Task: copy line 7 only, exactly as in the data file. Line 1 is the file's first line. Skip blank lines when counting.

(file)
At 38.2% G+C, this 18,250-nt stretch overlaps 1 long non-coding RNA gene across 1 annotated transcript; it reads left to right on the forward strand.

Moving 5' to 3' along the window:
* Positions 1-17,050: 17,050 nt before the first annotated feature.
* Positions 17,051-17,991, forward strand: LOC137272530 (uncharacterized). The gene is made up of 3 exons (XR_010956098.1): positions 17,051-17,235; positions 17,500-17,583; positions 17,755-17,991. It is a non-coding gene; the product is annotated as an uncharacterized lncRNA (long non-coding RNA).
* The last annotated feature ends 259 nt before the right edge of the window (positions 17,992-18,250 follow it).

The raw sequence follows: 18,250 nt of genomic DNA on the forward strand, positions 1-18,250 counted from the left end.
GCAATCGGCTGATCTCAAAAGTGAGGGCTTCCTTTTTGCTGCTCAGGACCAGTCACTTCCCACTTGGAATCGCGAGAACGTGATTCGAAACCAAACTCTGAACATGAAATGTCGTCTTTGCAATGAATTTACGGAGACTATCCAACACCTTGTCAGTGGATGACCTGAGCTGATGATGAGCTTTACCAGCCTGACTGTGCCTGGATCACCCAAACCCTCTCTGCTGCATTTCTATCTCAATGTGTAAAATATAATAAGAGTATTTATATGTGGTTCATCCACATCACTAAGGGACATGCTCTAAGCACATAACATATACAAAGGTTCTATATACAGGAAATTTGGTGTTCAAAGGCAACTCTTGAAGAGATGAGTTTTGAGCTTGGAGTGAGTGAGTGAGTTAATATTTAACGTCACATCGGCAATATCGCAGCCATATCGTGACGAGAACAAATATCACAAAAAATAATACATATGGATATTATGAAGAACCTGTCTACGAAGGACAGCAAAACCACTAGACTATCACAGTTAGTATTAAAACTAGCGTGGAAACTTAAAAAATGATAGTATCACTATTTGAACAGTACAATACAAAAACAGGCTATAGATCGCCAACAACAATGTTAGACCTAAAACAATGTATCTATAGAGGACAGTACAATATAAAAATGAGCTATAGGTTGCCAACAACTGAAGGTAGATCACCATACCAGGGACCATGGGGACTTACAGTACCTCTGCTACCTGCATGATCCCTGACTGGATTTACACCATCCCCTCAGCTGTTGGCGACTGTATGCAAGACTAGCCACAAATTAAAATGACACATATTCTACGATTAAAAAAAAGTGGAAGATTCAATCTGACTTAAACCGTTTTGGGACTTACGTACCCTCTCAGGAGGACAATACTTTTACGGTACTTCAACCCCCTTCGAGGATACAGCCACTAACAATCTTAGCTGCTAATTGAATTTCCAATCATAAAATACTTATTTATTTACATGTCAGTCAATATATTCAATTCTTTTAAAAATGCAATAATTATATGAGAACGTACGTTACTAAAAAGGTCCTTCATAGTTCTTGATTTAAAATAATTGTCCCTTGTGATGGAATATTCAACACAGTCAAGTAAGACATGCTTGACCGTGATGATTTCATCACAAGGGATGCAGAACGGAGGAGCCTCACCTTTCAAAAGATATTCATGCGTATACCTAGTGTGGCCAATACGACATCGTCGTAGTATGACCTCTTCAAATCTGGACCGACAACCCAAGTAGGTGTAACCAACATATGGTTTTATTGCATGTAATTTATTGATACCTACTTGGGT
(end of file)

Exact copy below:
GCAATCGGCTGATCTCAAAAGTGAGGGCTTCCTTTTTGCTGCTCAGGACCAGTCACTTCCCACTTGGAATCGCGAGAACGTGATTCGAAACCAAACTCTGAACATGAAATGTCGTCTTTGCAATGAATTTACGGAGACTATCCAACACCTTGTCAGTGGATGACCTGAGCTGATGATGAGCTTTACCAGCCTGACTGTGCCTGGATCACCCAAACCCTCTCTGCTGCATTTCTATCTCAATGTGTAAAATATAATAAGAGTATTTATATGTGGTTCATCCACATCACTAAGGGACATGCTCTAAGCACATAACATATACAAAGGTTCTATATACAGGAAATTTGGTGTTCAAAGGCAACTCTTGAAGAGATGAGTTTTGAGCTTGGAGTGAGTGAGTGAGTTAATATTTAACGTCACATCGGCAATATCGCAGCCATATCGTGACGAGAACAAATATCACAAAAAATAATACATATGGATATTATGAAGAACCTGTCTACGAAGGACAGCAAAACCACTAGACTATCACAGTTAGTATTAAAACTAGCGTGGAAACTTAAAAAATGATAGTATCACTATTTGAACAGTACAATACAAAAACAGGCTATAGATCGCCAACAACAATGTTAGACCTAAAACAATGTATCTATAGAGGACAGTACAATATAAAAATGAGCTATAGGTTGCCAACAACTGAAGGTAGATCACCATACCAGGGACCATGGGGACTTACAGTACCTCTGCTACCTGCATGATCCCTGACTGGATTTACACCATCCCCTCAGCTGTTGGCGACTGTATGCAAGACTAGCCACAAATTAAAATGACACATATTCTACGATTAAAAAAAAGTGGAAGATTCAATCTGACTTAAACCGTTTTGGGACTTACGTACCCTCTCAGGAGGACAATACTTTTACGGTACTTCAACCCCCTTCGAGGATACAGCCACTAACAATCTTAGCTGCTAATTGAATTTCCAATCATAAAATACTTATTTATTTACATGTCAGTCAATATATTCAATTCTTTTAAAAATGCAATAATTATATGAGAACGTACGTTACTAAAAAGGTCCTTCATAGTTCTTGATTTAAAATAATTGTCCCTTGTGATGGAATATTCAACACAGTCAAGTAAGACATGCTTGACCGTGATGATTTCATCACAAGGGATGCAGAACGGAGGAGCCTCACCTTTCAAAAGATATTCATGCGTATACCTAGTGTGGCCAATACGACATCGTCGTAGTATGACCTCTTCAAATCTGGACCGACAACCCAAGTAGGTGTAACCAACATATGGTTTTATTGCATGTAATTTATTGATACCTACTTGGGT